New Gacha Quick Review: Girl’s War Z
Girl’s War Z: Girls, Guns, Zombies
On November 20th, Com2US globally launched the idle defense Mobile RPG Girl’s War Z. A virus has turned the world into ravaging zombies, and only cute loli girls are immune! Can you save the world with your kawaii army?
The game was soft launched in the Philippines on Sept 29th, and has also been previously launched in KR.
Girl’s War Z is primarily an idle combat game. Your gun-totin cuties line up on one side of a barricade, and wave after wave of crazed flesh-eating zombies rush in while your army blows them away with an assortment of guns and special attacks. When a little lady runs out of bullets, they run away to safety. A stage ends when either your entire team has headed back to the dorm, or the zombies crush the barrier.
The players kawaii army consists of a barracks of 30 girls, 6 of which are the Advance Group and enter the battle as front-line combatants. Up to 6 additional students form the Backup Group and come to the frontline as a replacement when one of the initial Advance Group run out of ammo. Each student has a special active skill, passive skills, a weapon proficiency, and equipment and accessories.
Combat is idle except for the use of each student’s special attack, which the player can click manually to deploy strategically, or set to automatic usage. Skills with multiple uses have cooldowns attached. Several game modes are available, but they all share the same idle combat.
Outside combat, your school can be upgraded for perks, you can interact with your chibi lolis on the school yard (including things like watching them skip rope), and the story is told through Instant Messages with your students.
There is no PvP mode per se, but schools can compete for overall progress (eg, how many waves you’ve cleared) . This, however, is cumulative (current leaders have over 30,000) waves, so if you want to try to compete, good luck catching up to people who have been playing the game for months already.
See a gameplay video clip here:
Girls and guns can be acquired as battle rewards, however, in the Black Market gachas of Girl’s War Z, is where you will likely find your high tier students or weapons. Students come in rarities of SSS, SS, S, A, B, C, and D, though D rarity students are not part of the gacha. There is also a chance to draw a special costume. The higher the rarity of student, the more detailed their sprite art. Low rarity sprites are completely generic. Rates are as follows:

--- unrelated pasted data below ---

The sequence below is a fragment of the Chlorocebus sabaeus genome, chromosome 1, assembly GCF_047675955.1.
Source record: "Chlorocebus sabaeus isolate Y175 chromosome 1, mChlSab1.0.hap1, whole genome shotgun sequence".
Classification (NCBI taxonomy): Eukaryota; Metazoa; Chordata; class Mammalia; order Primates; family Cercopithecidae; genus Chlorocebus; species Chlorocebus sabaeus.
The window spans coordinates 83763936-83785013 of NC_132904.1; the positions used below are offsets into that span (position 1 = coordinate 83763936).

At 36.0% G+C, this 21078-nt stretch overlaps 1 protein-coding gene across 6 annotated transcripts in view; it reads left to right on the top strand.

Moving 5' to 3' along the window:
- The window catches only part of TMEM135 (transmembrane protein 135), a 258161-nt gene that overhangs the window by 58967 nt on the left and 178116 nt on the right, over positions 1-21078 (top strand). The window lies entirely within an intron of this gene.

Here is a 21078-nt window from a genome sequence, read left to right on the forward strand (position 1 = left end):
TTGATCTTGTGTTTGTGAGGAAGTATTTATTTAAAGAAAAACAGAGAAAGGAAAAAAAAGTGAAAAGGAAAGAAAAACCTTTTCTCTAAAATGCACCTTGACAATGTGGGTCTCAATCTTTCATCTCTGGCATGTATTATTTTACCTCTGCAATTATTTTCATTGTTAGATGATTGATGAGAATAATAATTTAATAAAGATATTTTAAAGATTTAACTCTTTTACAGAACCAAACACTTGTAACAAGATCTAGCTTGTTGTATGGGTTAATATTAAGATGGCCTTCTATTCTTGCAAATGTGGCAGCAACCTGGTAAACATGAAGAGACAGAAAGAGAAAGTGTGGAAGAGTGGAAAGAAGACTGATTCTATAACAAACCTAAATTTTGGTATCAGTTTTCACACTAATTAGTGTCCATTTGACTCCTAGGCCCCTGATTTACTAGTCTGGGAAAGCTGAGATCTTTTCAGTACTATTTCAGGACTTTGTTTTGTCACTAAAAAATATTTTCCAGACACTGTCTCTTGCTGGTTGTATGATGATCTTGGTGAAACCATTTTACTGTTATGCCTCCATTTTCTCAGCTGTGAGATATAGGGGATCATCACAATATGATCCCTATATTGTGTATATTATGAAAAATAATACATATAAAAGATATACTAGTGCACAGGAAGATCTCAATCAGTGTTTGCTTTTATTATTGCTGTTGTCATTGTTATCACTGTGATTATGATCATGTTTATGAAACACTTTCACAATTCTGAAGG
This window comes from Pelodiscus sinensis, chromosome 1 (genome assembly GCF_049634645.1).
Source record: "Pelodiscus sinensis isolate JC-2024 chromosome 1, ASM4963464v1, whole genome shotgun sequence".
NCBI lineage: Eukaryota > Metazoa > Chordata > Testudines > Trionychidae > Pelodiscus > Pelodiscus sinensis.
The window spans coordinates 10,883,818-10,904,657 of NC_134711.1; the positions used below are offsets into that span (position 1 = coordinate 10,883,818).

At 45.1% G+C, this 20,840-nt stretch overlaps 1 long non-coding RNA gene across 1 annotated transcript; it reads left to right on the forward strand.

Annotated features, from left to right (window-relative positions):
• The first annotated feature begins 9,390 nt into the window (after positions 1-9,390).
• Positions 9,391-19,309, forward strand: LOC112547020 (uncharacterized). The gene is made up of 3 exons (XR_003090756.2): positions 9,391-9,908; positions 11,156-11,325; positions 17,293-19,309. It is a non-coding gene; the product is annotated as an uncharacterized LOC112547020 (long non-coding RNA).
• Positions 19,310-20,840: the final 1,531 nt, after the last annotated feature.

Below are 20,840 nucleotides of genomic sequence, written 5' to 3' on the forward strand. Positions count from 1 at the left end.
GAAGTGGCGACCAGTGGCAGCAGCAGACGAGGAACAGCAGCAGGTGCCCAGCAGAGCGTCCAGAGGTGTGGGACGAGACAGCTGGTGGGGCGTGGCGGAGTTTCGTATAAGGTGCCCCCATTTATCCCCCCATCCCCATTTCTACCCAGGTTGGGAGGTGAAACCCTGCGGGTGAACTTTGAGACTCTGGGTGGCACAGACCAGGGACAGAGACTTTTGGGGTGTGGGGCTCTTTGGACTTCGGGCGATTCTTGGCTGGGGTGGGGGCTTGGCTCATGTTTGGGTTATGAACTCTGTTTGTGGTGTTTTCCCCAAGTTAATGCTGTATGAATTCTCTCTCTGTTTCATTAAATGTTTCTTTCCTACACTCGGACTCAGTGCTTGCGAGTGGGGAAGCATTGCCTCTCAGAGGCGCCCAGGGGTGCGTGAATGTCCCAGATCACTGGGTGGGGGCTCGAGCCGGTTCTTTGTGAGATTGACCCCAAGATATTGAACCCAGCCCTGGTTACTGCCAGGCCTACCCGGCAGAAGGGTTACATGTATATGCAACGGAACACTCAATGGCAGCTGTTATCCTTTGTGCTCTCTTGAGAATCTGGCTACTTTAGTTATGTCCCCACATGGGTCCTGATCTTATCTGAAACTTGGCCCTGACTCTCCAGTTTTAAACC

- SSS: .04%
- SS: .4%
- S: 3.56%
- A: 16%
- B: 32%
- C: 48%
Each type of weapon has its own gacha, and requires an in-game currency that is more easily farmable than premium currency. Gun rarities are the same as student rarities, and the gacha rates are as follows:
- SSS: .01%
- SS: .1%
- S: 1.14%
- A: 8.75%
- B: 15%
- C: 48%
- D: 40%
Overall I think it is nice that weapons and characters are split up into different gachas so that you can target what you want to pull. However, having 7 different rarities, including 3 different S rarities, seems a bit overkill and unnecessarily convoluted. Also, the pull rates for the highest rarities of Girls and Guns is ridiculously low at .04 and .01%
See a video clip of the character gacha here:
Launch/New Player Bonuses
To celebrate the Global Launch, Girl’s War Z will be giving out an S Grade Student ticket and 10000 Red Gems (summoning currency) to players that log in from Nov. 20th – Dec. 21st 6:59am PST. There is also a special 15-day check-in that includes an SSS Student summon ticket on the last day (see image below).
So, the big question, “Should I play this game?” Here is my quick answer:
You should consider trying this game if:
- You REALLY like Lolis
- You are very interested in a kawaii style idle game
You can probably pass on this game if:
- You are looking for strategic gameplay
- You don’t have a loli obsession
- You don’t like chibi sprites
- You want your characters to have a story or personalities.
Girl’s War Z is a loli lovers idle defense game. Girls can be equipped with guns, dressed in outfits, interacted with in the school yard, and sent to slay zombies. If you’ve gotten this far in the review, then you probably already know if this game is worth a try for you. For most gamers, the content, the art, the simplistic gameplay, and the overly complicated gacha with its extremely low rates for high rarities, is going to make this game a pass.